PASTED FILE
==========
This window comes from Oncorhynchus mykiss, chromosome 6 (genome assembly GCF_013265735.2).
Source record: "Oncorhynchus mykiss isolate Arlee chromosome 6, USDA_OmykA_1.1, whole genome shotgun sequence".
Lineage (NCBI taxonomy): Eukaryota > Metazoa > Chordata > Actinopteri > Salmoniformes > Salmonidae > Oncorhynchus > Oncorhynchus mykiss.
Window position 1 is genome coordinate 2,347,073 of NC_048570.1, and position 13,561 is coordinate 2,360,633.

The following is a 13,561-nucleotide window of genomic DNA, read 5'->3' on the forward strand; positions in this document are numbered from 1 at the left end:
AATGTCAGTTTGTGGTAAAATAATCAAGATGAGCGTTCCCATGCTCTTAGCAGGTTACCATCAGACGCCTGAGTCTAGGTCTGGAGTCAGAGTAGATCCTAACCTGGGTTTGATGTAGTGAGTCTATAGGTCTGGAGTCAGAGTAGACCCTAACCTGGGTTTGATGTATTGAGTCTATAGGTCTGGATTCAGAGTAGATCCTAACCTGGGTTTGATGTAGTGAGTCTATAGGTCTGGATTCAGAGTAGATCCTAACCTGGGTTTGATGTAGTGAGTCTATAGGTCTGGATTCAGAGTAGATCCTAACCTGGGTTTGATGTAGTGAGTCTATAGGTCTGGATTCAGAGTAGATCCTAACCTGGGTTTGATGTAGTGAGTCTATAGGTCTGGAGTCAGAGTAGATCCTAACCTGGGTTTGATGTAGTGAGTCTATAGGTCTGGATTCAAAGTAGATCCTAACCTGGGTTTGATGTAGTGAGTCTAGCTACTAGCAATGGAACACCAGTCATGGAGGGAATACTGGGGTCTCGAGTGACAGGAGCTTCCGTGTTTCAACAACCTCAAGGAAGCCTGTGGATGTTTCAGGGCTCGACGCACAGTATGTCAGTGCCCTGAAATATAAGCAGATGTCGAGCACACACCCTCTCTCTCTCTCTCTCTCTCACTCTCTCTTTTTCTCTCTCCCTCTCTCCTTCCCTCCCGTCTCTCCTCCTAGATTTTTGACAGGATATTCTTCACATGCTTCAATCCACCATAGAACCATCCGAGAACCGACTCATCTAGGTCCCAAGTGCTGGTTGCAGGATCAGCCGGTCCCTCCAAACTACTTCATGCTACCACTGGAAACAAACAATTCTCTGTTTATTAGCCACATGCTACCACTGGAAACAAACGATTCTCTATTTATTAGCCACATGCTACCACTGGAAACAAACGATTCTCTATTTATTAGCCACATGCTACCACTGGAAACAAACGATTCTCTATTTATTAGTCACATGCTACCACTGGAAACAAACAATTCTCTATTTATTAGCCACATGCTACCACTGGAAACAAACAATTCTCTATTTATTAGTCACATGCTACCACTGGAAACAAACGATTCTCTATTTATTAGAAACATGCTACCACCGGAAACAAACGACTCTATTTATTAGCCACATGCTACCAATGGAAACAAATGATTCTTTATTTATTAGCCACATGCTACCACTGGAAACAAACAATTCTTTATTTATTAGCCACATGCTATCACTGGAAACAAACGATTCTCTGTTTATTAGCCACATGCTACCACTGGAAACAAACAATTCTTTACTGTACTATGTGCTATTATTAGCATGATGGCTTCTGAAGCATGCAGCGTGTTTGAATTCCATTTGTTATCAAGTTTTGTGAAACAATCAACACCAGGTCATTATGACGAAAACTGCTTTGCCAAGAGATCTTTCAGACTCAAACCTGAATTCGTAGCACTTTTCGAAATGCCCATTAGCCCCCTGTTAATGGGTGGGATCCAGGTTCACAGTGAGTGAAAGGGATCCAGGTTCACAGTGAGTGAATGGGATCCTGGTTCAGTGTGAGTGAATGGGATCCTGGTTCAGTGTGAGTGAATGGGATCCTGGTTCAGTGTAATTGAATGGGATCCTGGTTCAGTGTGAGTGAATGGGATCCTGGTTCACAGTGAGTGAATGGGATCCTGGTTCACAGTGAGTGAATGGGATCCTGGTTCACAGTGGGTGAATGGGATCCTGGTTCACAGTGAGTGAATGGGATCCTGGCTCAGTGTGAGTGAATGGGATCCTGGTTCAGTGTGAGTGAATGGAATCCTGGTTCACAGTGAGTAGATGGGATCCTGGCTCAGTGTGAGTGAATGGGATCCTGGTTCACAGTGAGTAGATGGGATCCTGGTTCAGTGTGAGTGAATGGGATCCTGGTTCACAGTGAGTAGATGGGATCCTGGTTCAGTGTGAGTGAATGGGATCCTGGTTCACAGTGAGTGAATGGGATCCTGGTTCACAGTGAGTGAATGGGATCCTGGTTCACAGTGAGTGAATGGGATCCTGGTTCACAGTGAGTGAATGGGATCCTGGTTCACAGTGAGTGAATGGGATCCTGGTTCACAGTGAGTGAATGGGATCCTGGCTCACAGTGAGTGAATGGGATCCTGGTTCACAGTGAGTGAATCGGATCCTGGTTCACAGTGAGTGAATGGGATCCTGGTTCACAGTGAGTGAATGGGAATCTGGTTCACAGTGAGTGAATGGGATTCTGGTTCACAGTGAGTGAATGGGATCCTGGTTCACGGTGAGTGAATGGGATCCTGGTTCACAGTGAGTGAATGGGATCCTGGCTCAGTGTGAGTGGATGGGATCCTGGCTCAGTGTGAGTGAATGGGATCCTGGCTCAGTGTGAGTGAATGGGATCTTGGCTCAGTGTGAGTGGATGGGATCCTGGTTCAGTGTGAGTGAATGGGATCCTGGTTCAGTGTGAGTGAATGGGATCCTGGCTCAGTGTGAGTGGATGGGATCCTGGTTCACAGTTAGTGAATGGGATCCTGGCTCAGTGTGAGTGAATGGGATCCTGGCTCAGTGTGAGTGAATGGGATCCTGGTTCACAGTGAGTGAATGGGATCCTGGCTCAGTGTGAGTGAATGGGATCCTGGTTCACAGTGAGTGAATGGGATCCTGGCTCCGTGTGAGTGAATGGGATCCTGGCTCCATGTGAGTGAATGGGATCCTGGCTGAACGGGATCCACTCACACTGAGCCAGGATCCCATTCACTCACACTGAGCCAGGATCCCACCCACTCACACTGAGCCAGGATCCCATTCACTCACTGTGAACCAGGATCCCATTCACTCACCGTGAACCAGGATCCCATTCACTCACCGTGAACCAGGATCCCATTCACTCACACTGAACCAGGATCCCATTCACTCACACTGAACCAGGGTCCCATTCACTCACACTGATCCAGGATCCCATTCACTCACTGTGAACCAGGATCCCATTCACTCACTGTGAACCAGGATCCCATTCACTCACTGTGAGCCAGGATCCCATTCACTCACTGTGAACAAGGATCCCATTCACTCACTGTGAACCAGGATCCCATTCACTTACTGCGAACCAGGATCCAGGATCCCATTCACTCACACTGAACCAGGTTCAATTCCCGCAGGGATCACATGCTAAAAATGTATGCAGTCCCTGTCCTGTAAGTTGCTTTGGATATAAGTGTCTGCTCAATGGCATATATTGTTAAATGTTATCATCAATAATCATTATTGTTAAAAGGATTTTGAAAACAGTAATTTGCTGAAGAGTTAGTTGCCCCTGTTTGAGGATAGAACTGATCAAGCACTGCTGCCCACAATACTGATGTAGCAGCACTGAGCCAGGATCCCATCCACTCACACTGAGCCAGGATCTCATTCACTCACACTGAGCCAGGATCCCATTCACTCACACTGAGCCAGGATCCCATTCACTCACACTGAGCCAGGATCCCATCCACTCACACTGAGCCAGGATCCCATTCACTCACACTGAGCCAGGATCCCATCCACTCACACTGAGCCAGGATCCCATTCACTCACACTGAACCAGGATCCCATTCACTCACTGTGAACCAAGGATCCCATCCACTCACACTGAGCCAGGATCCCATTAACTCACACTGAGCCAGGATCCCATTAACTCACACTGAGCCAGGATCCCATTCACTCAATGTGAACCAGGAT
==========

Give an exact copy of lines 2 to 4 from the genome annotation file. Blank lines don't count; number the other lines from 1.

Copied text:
Source record: "Oncorhynchus mykiss isolate Arlee chromosome 6, USDA_OmykA_1.1, whole genome shotgun sequence".
Lineage (NCBI taxonomy): Eukaryota > Metazoa > Chordata > Actinopteri > Salmoniformes > Salmonidae > Oncorhynchus > Oncorhynchus mykiss.
Window position 1 is genome coordinate 2,347,073 of NC_048570.1, and position 13,561 is coordinate 2,360,633.